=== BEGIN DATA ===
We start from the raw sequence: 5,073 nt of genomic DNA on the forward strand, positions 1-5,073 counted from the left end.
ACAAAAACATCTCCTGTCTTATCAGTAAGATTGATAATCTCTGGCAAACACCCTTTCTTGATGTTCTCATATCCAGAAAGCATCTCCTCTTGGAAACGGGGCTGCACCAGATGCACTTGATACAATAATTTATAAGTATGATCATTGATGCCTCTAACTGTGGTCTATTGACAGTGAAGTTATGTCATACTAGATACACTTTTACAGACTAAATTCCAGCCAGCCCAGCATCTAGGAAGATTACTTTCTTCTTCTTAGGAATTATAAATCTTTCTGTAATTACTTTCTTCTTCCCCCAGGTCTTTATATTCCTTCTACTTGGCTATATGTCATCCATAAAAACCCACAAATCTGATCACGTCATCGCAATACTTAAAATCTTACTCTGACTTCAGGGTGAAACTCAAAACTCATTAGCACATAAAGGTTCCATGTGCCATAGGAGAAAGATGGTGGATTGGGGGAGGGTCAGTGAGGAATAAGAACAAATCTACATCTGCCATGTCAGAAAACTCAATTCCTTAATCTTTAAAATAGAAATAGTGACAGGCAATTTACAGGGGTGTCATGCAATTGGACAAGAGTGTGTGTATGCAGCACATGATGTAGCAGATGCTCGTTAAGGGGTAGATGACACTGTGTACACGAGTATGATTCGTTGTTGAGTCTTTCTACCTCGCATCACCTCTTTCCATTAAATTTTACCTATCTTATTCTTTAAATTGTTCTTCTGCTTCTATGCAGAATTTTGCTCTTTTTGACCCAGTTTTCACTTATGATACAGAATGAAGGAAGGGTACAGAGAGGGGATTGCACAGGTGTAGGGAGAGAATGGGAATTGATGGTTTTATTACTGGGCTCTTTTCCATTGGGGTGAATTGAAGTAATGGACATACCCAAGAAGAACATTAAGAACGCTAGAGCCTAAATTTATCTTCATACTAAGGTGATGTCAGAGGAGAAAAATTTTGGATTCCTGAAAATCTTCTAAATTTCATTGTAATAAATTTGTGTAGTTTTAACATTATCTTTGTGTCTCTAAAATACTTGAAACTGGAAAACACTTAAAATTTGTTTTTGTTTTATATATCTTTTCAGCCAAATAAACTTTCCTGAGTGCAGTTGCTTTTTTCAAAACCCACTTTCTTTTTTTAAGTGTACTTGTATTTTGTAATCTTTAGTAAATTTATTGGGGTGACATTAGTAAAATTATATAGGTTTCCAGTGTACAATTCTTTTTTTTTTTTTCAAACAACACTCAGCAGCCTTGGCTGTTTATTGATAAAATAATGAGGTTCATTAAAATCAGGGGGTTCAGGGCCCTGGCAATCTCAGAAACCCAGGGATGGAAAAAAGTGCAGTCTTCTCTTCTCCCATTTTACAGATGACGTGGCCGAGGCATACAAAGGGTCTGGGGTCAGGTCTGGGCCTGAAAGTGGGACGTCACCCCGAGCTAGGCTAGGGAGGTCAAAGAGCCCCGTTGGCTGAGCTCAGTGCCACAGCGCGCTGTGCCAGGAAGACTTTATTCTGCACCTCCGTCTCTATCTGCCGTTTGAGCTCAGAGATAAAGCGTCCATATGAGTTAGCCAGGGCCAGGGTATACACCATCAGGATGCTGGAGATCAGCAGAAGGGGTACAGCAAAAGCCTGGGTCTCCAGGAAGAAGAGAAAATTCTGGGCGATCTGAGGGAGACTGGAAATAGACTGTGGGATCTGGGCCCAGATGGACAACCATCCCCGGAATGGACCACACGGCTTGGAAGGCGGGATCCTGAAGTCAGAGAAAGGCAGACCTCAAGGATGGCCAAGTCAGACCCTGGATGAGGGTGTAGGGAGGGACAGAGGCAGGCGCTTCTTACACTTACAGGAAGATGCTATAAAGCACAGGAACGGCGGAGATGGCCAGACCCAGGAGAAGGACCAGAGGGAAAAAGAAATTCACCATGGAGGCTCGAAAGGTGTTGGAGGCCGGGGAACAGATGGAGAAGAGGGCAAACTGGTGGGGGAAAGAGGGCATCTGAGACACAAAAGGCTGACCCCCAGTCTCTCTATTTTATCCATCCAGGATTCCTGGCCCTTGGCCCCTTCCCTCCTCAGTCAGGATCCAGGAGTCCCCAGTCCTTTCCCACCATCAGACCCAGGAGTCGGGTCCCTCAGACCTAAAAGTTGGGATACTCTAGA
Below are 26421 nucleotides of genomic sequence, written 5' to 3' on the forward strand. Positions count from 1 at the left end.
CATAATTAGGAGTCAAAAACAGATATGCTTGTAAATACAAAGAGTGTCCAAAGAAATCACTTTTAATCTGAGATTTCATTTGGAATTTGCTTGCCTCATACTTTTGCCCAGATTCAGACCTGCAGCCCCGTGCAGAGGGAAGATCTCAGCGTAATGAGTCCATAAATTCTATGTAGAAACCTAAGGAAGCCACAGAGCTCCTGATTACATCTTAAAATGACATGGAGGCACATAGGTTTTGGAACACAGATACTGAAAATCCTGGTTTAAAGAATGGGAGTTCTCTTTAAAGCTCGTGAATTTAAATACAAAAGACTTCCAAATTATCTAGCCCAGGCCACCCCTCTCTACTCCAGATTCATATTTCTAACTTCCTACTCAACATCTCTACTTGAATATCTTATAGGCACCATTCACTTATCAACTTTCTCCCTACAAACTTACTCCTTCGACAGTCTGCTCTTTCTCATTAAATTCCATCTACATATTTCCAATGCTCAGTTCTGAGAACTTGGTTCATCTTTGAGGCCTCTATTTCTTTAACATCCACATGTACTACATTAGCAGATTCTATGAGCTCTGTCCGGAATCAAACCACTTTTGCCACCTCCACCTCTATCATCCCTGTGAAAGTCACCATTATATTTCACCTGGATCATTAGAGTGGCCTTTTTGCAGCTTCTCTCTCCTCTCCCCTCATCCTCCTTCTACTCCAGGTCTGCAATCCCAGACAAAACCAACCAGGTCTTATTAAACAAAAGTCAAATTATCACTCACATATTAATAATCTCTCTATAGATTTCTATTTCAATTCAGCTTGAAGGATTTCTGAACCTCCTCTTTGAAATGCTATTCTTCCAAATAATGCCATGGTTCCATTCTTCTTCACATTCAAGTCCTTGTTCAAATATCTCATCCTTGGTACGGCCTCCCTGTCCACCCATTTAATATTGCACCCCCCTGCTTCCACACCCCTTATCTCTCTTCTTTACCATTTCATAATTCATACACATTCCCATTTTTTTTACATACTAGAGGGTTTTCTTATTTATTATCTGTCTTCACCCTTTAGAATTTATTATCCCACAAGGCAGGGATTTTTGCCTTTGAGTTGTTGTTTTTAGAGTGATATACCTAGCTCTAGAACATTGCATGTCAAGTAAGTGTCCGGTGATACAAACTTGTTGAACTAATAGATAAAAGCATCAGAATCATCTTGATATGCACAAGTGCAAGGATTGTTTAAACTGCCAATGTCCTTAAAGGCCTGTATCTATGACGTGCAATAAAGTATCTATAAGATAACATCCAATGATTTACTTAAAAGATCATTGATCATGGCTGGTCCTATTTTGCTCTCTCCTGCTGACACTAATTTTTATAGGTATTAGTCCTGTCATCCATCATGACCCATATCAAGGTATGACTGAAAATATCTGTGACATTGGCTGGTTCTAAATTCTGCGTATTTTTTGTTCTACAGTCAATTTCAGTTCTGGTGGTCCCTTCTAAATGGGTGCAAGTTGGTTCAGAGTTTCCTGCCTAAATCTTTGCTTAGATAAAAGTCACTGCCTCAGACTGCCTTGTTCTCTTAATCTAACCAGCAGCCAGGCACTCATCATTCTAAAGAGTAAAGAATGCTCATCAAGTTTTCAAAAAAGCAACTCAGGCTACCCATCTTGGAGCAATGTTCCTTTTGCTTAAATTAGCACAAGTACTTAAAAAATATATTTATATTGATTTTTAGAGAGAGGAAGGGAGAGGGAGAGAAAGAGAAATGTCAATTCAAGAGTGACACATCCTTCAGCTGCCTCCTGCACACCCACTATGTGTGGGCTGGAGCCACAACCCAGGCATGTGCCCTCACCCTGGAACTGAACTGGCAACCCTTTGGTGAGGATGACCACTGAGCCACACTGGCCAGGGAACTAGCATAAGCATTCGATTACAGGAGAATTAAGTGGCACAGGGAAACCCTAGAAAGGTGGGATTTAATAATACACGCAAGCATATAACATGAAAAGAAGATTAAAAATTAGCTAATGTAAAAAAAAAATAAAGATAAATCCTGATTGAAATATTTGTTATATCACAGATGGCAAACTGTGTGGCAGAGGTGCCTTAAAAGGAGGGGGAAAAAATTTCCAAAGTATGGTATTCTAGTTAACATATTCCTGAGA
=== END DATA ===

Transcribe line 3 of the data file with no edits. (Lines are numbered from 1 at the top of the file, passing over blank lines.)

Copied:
Below are 26421 nucleotides of genomic sequence, written 5' to 3' on the forward strand. Positions count from 1 at the left end.